AIM: Design of a Wein Bridge Oscillator (Using IC 741 OP AMP) and calculation of its frequency of oscillation. EQUIPMENTS: 1. 2. 3. DUAL DC POWER SUPPLY CRO BREADBOARD

COMPONENTS: 1.
2.

3. 4.

IC 741 RESISTORS 1.8K, 3.3K CAPACITORS 100KpF POTENTIOMETER 47K

ABOUT OP-AMP IC 741: The 741 is the godfather of all operational amplifiers (amplifiers on a chip). Although most up-to-date designs beat it for speed, low noise, etc, it still works well as a general purpose device. One of its advantages is that it is compensated (its frequency response is tailored) to ensure that under most curcumstances it won't produce unwanted spurious oscillations. This means it is easy to use, but the down-side of this is the poor speed/gain performance compared to more modern op-amps.

The 741 is usually supplied in an 8-pin DIL (Dual In Line) or DIP (Dual Inline Package, or sometimes Dual Inline Plastic) package with a pinout shown above. This has proved so popular that many other competing op-amps

have adoped the same package/pinout. Hence for many applications the various op-amps are drop in replacements or upgrades for one another. These days there is a large family of 741 type devices, made by various manufacturers. Sometimes one manufacturer will make different versions, which work better than others in some respect. Each has a slightly different part number, but it generally has 741 in it somewhere! The values given below are typical for an ordinary 741, better versions (more expensive) may give better results... Typical values of Basic Parameters: Rail voltages : +/- 15V dc (+/- 5V min, +/- 18V max) Input impedance: Around 2MegOhms Low Frequency voltage gain: approx 200,000 Input bias current: 80nA Slew rate: 0.5V per microsecond Maximum output current: 20mA Recommended output load: not less than 2kilOhms Note that, due to the frequency compensation, the 741's voltage gain falls rapidly with increasing signal frequency. Typically down to 1000 at 1kHz, 100 at 10kHz, and unity at about 1MHz. To make this easy to remember we can say that the 741 has a gain-bandwidth product of around one million (i.e. 1 MHz as the units of frequency are Hz). THEORY: In a WEIN bridge oscillator the WEIN bridge is connected between the amplifiers input terminals. When the wein bridge is balanced the resonant frequency is given by: F=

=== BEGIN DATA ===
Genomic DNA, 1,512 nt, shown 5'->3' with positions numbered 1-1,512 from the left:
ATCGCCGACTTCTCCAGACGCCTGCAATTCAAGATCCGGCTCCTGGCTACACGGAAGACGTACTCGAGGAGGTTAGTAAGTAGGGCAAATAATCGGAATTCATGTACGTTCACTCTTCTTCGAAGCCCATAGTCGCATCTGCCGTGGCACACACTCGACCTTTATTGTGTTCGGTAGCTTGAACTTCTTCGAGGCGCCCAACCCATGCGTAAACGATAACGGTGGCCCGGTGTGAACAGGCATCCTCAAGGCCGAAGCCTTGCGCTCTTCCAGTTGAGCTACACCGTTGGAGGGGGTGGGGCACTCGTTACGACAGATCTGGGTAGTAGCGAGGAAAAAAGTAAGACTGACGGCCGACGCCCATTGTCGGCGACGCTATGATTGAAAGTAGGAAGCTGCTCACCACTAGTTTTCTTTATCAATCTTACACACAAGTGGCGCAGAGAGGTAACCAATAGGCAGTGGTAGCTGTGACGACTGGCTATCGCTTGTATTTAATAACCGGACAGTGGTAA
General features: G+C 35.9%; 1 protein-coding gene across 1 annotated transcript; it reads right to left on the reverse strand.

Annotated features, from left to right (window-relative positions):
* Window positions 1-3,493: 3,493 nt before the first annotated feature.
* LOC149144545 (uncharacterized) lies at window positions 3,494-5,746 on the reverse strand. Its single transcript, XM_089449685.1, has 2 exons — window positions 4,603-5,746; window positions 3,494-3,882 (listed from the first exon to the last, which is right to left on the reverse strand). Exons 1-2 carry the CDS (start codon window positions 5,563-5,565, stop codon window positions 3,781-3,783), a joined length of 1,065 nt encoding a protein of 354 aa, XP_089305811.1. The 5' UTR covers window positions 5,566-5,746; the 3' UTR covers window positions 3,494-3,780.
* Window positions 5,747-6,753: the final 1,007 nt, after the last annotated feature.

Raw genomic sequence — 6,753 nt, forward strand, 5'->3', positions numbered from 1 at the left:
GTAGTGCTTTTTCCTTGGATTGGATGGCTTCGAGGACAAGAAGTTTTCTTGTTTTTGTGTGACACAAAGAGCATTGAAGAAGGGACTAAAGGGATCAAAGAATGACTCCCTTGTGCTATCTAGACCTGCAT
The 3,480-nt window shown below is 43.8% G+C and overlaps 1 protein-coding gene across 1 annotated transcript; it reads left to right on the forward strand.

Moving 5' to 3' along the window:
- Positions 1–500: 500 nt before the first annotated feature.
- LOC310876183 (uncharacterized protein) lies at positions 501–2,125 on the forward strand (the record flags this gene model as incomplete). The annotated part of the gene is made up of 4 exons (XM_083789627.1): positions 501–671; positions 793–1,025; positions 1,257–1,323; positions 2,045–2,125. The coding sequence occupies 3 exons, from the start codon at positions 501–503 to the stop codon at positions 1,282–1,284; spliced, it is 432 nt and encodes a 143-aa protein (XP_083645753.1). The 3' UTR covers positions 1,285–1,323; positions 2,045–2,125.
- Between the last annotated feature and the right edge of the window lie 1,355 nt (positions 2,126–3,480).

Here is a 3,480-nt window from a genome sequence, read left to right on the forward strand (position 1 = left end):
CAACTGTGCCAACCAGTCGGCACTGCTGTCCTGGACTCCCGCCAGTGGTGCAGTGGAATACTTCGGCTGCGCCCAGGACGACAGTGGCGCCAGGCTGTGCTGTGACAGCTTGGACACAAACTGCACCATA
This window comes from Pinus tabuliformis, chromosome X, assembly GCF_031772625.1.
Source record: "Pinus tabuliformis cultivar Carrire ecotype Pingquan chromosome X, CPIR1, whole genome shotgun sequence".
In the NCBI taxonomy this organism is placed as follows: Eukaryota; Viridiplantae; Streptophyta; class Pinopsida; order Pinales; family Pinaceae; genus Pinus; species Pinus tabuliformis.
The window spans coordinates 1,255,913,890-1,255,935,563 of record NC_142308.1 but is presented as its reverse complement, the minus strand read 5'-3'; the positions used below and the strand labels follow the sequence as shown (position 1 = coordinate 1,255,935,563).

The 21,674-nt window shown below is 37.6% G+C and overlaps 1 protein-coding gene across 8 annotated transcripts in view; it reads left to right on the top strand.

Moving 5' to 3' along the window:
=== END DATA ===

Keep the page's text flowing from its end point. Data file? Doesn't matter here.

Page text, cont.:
1 2 RC

Av =

R1 + R f R1

PROCEDURE: 1. Connect the circuit as shown in the circuit 1

2. Observe the output on CRO adjust the gain of amplifier using potentiometer to produce oscillation. 3. Measure the time period of the sinusoidal wave and calculate its frequency. 4. Compare the measured frequency with F=
1 2 RC

RESULT: PRECAUTION:

R1 1.2kohm

Key = a 10K_LIN R2 50% U1

+12V
4 2

6 3 7 1 5 741

Vout

-12V
R3 1kohm R4 1kohm C1 0.01uF C2

0.01uF

Fig. CIRCUIT DIAGRAM OF A WEIN BRIDGE OSCILLATOR

DEPARTMENT OF ELECTRONICS AND COMMUNICATION ENGINEERING

DISCRETE & INTEGRATED ANALOGUE CIRCUITS LABORATORY

LAB INSTRUCTIONS FOR CARRYING OUT PRACTICAL ON DESIGN OF A HARTLEY OSCILLATOR AND CALCULATION OF ITS FREQUENCY OF OSCILLATION

BIRLA INSTITUTE OF TECHNOLOGY MESRA RANCHI

AIM: Design of a Hartley Oscillator and calculation of its frequency of oscillation. APPARATUS REQUIRED: 1. Transistorised power supply 2. CRO with calibrated time base/ frequency counter. THEORY: An Hartley oscillator essentially consists of a tapped coil and a capacitor across it as shown in Fig. This forms the tank circuit of the oscillator. The biasing to the transistor is done through the resistors R1 and R2 such that the amplifier operated in class C. The pulses of current flow through the parallel tuned circuit at a rate determined by the resonant frequency of the tank circuit i.e. f = 2 The voltage developed across L and C (i.e. tank circuit) is fed back to the base emitter junction. The variable tap inductor and the capacitor of 0.02F form the feed back circuit. It produces the *** phase relationship. Hartley, oscillator is used to generate radio frequencies. A coil known as radio frequency choke (RFG) is connected in series with dc supply. It provides short circuit for dc currents and offers very high impedance to the high frequency currents. PROCEDURE: This experiment can be performed in the following steps. 1. Connect the circuit as shown in Fig. 2. Connect CRO at the output terminals of the oscillator. Measure the time period of the sine wave generated by the oscillator by suing the calibrated time base of the CRO. Then calculate the frequency of oscillations of the oscillator. OBSERVATIONS: The time period of the wave shape of the Output = ----- sec. The frequency of oscillation = f = 1/T = ---- KHz PRECAUTIONS: 1. All connections should be neat and tight.

2. The measurement on CRO should be taken attentively.

+Vcc 22.5V
RFC

0.02uF

R1 33kohm C 50%

2N1613
0.06uF 0.05uF 4.7kohm

R2 10kohm

Fig. THE HARTLEY OSCILLATOR

DEPARTMENT OF ELECTRONICS AND COMMUNICATION ENGINEERING

DISCRETE & INTEGRATED ANALOGUE CIRCUITS LABORATORY